A schoolboy from Tipton told his mum he ‘didn’t want to be black anymore’ after he was sent home from school because his hair was considered too short by his primary school.
A new report published by De Montfort University to mark World Afro Day found the problem is widespread and that thousands of schools have policies which have been described as unlawful and outdated. a survey conduceted by the researchers found that one in six children had have a negative experience.
Professor Sarah Younie, from De Montfort University said:
We wouldn’t accept someone with a turban being asked to take it off, nor would we expect a Muslim person to remove a hijab. To this extent we feel it’s important to address this issue because these children are sometimes are been sent home from school or being penalised for their African hairstyle.
– PROFESSOR SARAH YOUNIE – DE MONTFORT UNIVERSITY.
Michelle de Leon, the report’s author said schools need to obey the law. She said:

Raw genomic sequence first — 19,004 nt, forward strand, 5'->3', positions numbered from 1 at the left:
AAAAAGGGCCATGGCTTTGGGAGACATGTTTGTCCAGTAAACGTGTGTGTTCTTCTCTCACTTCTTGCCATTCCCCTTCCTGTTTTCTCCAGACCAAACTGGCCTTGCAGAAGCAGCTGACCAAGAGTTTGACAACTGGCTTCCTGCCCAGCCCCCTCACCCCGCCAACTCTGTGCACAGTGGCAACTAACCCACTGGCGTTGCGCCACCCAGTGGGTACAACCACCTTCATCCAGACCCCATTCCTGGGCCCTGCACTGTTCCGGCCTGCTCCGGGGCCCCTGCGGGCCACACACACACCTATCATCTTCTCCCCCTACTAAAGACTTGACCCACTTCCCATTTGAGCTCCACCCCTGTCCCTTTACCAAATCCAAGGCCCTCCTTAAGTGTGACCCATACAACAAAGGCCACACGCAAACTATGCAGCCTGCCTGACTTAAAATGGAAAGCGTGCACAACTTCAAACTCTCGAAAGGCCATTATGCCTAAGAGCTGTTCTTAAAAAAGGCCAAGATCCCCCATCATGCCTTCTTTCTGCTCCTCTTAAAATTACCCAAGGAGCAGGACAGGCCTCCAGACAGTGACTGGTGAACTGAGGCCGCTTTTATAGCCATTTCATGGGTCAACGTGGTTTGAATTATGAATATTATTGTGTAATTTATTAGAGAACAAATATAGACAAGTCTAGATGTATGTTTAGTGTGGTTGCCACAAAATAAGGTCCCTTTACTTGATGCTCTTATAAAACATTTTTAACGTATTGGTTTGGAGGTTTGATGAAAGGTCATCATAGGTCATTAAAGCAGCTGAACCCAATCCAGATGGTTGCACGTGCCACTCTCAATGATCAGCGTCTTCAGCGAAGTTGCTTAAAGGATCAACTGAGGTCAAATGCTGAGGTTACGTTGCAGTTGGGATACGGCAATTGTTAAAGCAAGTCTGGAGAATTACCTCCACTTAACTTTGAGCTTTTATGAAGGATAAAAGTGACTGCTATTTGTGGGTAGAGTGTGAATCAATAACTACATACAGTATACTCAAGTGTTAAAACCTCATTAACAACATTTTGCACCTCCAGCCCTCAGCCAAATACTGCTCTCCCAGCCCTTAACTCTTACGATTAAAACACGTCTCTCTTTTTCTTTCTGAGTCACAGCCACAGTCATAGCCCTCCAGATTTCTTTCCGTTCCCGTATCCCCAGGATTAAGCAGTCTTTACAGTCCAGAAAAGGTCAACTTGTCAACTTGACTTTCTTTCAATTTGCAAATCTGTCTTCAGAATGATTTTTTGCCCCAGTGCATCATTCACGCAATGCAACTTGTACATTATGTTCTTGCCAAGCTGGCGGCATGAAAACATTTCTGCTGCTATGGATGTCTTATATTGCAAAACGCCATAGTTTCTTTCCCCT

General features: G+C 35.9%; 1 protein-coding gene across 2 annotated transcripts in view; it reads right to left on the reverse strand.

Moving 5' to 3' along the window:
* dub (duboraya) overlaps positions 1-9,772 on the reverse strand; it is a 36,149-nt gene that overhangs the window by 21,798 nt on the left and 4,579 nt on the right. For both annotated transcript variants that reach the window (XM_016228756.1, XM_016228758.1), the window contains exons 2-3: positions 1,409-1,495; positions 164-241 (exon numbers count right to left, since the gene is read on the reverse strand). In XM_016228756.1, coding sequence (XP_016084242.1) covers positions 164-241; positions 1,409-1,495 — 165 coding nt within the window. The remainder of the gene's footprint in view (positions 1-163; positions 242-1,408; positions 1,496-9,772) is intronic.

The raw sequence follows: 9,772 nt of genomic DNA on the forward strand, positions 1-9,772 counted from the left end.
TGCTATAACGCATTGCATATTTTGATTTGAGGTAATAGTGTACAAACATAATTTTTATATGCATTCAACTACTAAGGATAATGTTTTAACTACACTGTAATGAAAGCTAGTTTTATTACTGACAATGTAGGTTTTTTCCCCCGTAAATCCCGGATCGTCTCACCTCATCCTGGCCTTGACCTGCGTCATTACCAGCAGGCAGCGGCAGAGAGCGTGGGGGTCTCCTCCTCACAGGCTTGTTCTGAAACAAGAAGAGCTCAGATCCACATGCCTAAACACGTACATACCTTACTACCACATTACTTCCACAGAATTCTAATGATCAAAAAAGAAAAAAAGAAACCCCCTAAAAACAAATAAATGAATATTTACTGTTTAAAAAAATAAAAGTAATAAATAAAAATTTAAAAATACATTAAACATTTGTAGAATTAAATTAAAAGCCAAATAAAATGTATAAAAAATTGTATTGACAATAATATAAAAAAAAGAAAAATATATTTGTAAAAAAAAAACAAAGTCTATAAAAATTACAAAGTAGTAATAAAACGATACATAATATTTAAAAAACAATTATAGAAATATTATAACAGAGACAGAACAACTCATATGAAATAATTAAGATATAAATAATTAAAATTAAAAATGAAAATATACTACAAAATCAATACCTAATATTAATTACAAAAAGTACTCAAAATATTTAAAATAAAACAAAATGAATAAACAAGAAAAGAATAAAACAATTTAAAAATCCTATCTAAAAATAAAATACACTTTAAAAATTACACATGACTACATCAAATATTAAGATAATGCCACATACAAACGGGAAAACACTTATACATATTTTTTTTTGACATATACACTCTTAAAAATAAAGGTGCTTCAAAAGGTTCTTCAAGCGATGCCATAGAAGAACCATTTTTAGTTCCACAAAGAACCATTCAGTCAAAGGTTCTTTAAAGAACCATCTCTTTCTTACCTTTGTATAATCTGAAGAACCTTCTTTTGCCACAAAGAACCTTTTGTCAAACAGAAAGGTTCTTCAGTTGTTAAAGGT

Schools need to actually obey the law.
There is an equality act that says you shouldn’t be treating children any differently because they have a different hair type.
We have to realise that a school is meant to be a place for nurturing, learning, to get children to feel they are reaching their full potential.
What schools are actually doing is questioning their confidence and self esteem as soon as they walk through the door by not accepting that they have a different hair type and that they look different and that they want to be confident in who they are and that can’t be good for education.
– MICHELLE DE LEON – REPORT AUTHOR
The school Josiah attends say he was not excluded and that the issue is now resolved.